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Portfolio project

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Hey all, After having taken a glance at an article regarding the creation of MMOG's, I've come around to thinking about the length of time my project is taking. Now I am not trying to create an MMOG, but what I'm making isn't far off (a small scale online RPG). As anyone who has followed my posts may know, the project has been going on for a long time. Now I'm not a clueless newbie by any means, I've completed smaller projects in the past, and have been working wih C++/DirectX now for around 5+ years on and off. I guess I could quite easily finish a smaller project, if I really put my mind to it. My ultimate goal being to complete a portfolio of work to show a potential employer. My problem is simply that it is taking too long, and I'd like to be pushing to apply for jobs within the next year at the worst. Now a piece of advice from this article towards making portfolio work is that you should make something simple and innovative that you can complete realistically in 3 months time. I wonder though what peoples opinions on this are? Is it really feasible to create something of a high enough level of complexity and quality within this time? I ask because I personally think that a project I completed within 3 months would probably not be all that impressive. Sure I may be able to pack it full of fun gameplay, but I don't think gameplay counts for all that much when what they are likely to be looking for is coding ability and understanding of advanced topics. I suppose this depends exactly what area of game programming you are after getting into, but for the sake of arguement and flexibility, lets say that it is just your average standard programmer (not specifically tools, or graphics, or sound or whatever). Do you think this is really feasible? If not, what would you suggest would be a realistic length of time and type of project to go for to impress an employer? I think a tetris clone wouldn't cut it, but obviously a full on RPG is a little unrealistic of me as well (not to say I wont continue working on it). While I've raised the subject, I'd also be interested in knowing how you present your portfolio of work to a developer, what things you include and how you show it off? I guess it's kinda like asking how long is a piece of string and there will be no one perfect answer, but I'd like to hear opinions and ideas if possible! Thanks, Steve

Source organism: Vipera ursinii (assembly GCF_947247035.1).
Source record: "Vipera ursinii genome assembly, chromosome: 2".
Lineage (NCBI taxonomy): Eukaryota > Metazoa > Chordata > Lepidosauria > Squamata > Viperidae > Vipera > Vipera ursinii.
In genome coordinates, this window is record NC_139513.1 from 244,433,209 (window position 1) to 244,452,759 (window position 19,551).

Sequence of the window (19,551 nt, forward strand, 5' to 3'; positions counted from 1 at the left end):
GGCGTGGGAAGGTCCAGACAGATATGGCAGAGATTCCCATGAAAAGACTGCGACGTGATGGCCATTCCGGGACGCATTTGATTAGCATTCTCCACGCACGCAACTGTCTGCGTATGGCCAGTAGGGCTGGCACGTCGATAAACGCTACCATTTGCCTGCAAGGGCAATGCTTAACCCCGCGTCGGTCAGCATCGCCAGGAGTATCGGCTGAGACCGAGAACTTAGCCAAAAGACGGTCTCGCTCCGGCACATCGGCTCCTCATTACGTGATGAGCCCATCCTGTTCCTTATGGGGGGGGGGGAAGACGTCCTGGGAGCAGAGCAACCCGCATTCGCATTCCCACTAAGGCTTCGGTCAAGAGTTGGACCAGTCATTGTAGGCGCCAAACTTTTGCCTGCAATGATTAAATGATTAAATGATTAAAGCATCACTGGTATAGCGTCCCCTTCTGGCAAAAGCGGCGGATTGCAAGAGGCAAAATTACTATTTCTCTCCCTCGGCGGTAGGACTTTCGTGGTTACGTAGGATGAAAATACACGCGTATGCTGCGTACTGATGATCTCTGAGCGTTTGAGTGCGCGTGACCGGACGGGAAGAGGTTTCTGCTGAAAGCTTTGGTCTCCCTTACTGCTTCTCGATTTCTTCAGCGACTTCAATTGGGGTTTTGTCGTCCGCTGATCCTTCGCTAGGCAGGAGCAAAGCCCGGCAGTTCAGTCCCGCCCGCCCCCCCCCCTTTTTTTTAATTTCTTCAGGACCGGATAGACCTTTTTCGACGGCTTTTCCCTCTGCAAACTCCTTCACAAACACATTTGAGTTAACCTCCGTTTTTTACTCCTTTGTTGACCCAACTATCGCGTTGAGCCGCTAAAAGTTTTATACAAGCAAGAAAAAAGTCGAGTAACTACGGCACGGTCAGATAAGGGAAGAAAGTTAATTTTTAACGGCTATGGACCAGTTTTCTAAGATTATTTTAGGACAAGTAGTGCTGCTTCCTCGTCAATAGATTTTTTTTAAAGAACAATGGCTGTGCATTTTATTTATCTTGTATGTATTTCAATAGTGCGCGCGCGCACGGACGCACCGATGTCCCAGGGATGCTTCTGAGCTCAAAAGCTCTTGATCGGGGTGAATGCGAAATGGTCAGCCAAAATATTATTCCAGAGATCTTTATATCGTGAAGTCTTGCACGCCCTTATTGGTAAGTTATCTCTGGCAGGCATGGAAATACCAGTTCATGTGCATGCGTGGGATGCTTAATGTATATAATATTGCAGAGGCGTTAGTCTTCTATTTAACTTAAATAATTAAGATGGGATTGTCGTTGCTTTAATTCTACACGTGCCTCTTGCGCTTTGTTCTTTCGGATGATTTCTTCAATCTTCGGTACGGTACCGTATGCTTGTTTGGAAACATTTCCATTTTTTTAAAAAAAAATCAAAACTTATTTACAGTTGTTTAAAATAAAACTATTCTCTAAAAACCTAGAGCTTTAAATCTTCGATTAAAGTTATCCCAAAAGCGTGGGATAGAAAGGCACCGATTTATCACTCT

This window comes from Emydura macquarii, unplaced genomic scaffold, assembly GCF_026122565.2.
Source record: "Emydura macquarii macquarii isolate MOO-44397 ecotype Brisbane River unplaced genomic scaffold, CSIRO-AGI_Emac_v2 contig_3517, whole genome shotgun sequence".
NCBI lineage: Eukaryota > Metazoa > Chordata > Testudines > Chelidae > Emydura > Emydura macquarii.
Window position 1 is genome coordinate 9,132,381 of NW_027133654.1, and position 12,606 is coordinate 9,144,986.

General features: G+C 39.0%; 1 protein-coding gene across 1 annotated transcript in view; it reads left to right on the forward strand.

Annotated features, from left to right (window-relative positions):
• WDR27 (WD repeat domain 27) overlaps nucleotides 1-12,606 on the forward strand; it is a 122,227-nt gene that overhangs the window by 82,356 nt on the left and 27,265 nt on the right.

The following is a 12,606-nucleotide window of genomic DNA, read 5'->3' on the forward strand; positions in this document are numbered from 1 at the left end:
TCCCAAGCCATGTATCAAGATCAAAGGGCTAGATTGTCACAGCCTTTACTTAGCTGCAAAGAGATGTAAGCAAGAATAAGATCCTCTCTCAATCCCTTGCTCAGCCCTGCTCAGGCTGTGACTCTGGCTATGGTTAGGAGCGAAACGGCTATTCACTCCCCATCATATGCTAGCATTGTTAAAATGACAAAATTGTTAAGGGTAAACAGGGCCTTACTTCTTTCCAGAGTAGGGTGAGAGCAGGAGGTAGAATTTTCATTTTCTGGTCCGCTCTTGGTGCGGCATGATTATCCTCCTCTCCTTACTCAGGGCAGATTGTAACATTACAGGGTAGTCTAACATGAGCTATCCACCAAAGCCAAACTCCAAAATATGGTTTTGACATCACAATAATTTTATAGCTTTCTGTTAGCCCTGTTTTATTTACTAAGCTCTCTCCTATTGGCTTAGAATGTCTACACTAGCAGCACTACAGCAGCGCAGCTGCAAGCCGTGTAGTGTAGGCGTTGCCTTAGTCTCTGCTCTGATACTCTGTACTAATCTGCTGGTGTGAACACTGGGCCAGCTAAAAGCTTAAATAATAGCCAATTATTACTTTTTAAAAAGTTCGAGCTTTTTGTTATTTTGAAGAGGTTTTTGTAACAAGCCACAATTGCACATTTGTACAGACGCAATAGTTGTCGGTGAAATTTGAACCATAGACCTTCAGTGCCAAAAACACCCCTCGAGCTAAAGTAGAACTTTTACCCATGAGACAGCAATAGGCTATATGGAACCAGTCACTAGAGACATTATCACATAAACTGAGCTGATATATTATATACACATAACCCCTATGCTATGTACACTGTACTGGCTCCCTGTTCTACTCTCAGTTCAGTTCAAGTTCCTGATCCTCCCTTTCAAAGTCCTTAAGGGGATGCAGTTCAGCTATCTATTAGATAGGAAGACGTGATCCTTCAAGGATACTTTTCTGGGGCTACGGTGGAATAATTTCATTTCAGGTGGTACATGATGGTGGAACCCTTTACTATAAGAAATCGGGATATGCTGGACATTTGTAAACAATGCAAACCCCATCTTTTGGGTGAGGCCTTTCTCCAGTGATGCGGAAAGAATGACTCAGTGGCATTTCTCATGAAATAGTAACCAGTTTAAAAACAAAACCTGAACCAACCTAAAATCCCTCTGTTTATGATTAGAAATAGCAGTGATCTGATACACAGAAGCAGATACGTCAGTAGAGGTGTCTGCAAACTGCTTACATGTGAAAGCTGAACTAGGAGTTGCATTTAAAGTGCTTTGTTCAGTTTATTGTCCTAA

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You don't have to cure cancer in your portfolio demos, just demonstrate that you are capable of doing the things your resume lists in plain text, and hopefully demonstrate it in a somewhat impressive demo. If you're a graphics programmer put together a tech demo of a nice scene with some nice up to date graphics effects. If you're an AI developer make a bot for an fps or something and possibly put together a movie of the bot in action showing off the advanced features or something. You're portfolio is basically an advertisement to sell yourself.

edit: be aware that most employers don't have time to play your game even if you made one, so a gameplay video showing off your contributions would be more useful to them.

For my own presentation in my resume, I listed my games on the front resume page, and said see page 2 for more info about these games. Basically to keep my resume to 1 page, and have a 2nd page if they wanted more info about my previous game projects. I listed my contributions to the games and roles, project lead/lead programmer... Most of the time they would ask about some of my specific contributions to the game, so looking back it was a good idea to include the optional 2nd page for them. Also in my experience they frequently ask for code samples dealing with the areas I advertise myself as strong in, so you should have code samples ready with clean readable code to provide to them should they ask.

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